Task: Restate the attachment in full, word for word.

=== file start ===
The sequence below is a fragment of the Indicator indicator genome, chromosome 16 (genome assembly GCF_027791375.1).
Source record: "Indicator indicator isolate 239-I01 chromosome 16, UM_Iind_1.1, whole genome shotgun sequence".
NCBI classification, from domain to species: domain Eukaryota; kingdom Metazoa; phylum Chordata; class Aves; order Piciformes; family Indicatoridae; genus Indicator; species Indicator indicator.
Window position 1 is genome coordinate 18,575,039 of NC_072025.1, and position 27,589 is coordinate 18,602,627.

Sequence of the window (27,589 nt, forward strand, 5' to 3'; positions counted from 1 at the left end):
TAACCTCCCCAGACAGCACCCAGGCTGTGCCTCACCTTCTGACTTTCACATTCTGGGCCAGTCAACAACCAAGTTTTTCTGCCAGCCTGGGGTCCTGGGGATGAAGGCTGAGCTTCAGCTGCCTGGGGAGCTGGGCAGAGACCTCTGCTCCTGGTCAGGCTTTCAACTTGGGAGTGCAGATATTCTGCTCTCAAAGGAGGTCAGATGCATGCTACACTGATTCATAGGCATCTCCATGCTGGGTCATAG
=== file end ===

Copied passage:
The sequence below is a fragment of the Indicator indicator genome, chromosome 16 (genome assembly GCF_027791375.1).
Source record: "Indicator indicator isolate 239-I01 chromosome 16, UM_Iind_1.1, whole genome shotgun sequence".
NCBI classification, from domain to species: domain Eukaryota; kingdom Metazoa; phylum Chordata; class Aves; order Piciformes; family Indicatoridae; genus Indicator; species Indicator indicator.
Window position 1 is genome coordinate 18,575,039 of NC_072025.1, and position 27,589 is coordinate 18,602,627.

Sequence of the window (27,589 nt, forward strand, 5' to 3'; positions counted from 1 at the left end):
TAACCTCCCCAGACAGCACCCAGGCTGTGCCTCACCTTCTGACTTTCACATTCTGGGCCAGTCAACAACCAAGTTTTTCTGCCAGCCTGGGGTCCTGGGGATGAAGGCTGAGCTTCAGCTGCCTGGGGAGCTGGGCAGAGACCTCTGCTCCTGGTCAGGCTTTCAACTTGGGAGTGCAGATATTCTGCTCTCAAAGGAGGTCAGATGCATGCTACACTGATTCATAGGCATCTCCATGCTGGGTCATAG